This isn’t really a pickleball story, though. Cary’s originally from Cadiz, Ohio, a coal-mining town in Eastern Ohio (near scenic Steubenville!). His dad worked for the coal company, and Cary’s first job was at the mines. But he was a pretty good baseball player. In high school, he played against future major league star Thurman Munson, future NFL receiver Danny Abramowicz, and longtime MLB coach Rich Donnelly. Cary got a baseball scholarship to Bowling Green State University, in western Ohio, and, in his own words, “it changed my life.”
Cary was able to escape the inexorable future of most of his classmates — a life of back-breaking, unforgiving labor in the coal mines — and get a college degree. He wound up working with “big data” and teaching statistics classes – 20 years at Bowling Green and 20 more at the University of Cincinnati. He met his wife in his first year of working for BGSU, when she was a student there and working as a waitress. They have a son and daughter-in-law and two grandsons who live in Indy. Cary volunteers at a local YMCA, teaching pickleball to beginners.
The Harvards and Stanfords get all the prestige of higher education. But let’s not discount the role of the “mid-major” state schools that offer scholarships and semi-affordable tuition to first-generation college students. They are changing life trajectories… and therefore changing the world.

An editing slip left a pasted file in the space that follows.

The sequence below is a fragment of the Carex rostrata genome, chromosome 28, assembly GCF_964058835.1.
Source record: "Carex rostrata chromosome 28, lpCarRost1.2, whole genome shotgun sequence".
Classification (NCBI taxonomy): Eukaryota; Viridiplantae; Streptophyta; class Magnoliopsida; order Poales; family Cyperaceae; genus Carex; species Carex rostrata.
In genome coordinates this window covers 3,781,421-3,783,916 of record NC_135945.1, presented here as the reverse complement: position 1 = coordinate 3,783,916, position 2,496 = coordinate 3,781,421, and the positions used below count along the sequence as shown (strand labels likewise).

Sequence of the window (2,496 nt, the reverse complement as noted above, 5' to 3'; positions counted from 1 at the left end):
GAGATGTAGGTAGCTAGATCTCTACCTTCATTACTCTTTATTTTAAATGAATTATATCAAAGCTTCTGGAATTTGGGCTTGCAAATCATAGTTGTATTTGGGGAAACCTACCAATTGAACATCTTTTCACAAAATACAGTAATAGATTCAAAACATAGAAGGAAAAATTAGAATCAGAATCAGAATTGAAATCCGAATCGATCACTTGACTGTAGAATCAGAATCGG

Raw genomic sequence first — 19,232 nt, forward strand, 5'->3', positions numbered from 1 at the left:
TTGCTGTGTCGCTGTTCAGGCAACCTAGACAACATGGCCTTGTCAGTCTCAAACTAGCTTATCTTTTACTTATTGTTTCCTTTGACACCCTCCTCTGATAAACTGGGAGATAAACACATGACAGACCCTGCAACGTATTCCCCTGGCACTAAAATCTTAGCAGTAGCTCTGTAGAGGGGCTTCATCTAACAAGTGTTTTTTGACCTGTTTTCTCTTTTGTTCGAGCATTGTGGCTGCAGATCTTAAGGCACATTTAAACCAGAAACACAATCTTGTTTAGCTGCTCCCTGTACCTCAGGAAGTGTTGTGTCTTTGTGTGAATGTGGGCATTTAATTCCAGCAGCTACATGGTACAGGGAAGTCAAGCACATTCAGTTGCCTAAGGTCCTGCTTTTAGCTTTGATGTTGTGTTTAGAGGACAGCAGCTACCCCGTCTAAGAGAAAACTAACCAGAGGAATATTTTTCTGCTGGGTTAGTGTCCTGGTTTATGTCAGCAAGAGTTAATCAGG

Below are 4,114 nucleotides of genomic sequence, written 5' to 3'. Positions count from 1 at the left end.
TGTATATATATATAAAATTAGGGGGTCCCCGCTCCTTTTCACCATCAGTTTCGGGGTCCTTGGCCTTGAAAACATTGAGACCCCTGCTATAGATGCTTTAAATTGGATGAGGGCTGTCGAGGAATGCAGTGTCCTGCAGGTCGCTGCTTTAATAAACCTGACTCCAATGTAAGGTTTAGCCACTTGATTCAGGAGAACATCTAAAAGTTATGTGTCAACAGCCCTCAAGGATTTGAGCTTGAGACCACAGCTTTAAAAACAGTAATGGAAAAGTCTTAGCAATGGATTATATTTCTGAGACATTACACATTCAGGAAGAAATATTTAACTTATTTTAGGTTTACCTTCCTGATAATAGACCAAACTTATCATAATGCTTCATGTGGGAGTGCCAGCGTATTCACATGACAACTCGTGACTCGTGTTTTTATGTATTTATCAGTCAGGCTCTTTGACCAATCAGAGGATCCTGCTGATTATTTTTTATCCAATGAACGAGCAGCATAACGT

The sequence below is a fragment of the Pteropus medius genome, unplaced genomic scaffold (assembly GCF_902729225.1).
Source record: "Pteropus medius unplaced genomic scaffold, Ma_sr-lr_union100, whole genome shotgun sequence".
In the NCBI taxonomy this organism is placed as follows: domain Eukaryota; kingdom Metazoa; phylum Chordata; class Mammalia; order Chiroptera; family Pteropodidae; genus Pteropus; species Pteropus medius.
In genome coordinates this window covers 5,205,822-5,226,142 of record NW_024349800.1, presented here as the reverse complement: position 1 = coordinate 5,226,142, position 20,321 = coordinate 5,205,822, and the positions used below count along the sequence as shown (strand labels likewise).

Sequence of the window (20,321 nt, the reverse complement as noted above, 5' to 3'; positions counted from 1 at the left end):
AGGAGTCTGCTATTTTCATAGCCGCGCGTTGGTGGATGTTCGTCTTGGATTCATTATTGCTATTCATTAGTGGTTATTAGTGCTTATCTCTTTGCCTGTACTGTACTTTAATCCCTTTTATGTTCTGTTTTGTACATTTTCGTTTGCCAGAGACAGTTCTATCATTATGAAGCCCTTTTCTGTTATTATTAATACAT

I’ve learned quite a bit about Cary, and if it weren’t for pickleball, he’d be just another face in the crowd…. some random old dude. Yes, I’ve heard all the “pickleball is for old people” jokes. But the older folks I’ve met through the sport are great people, with interesting stories to tell. Maybe you should try pickleball. Or maybe you can just spend a bit more time with some seniors, and get to know their stories. You just might learn something.
Cary’s a good dude who also happens to be a pretty darn good pickleball player. If I’m lucky enough to reach the age of 75, I hope folks say the same thing about me.
Sorry for the extra helping of sports posts, but I can’t help myself. The scrappy, tough kids from St. Peter’s University in Jersey-freakin-City just knocked off Purdue last night to make their way to the NCAA Elite Eight. The Peacocks (yes, that’s the mascot) are the first #15 seed to make it this far.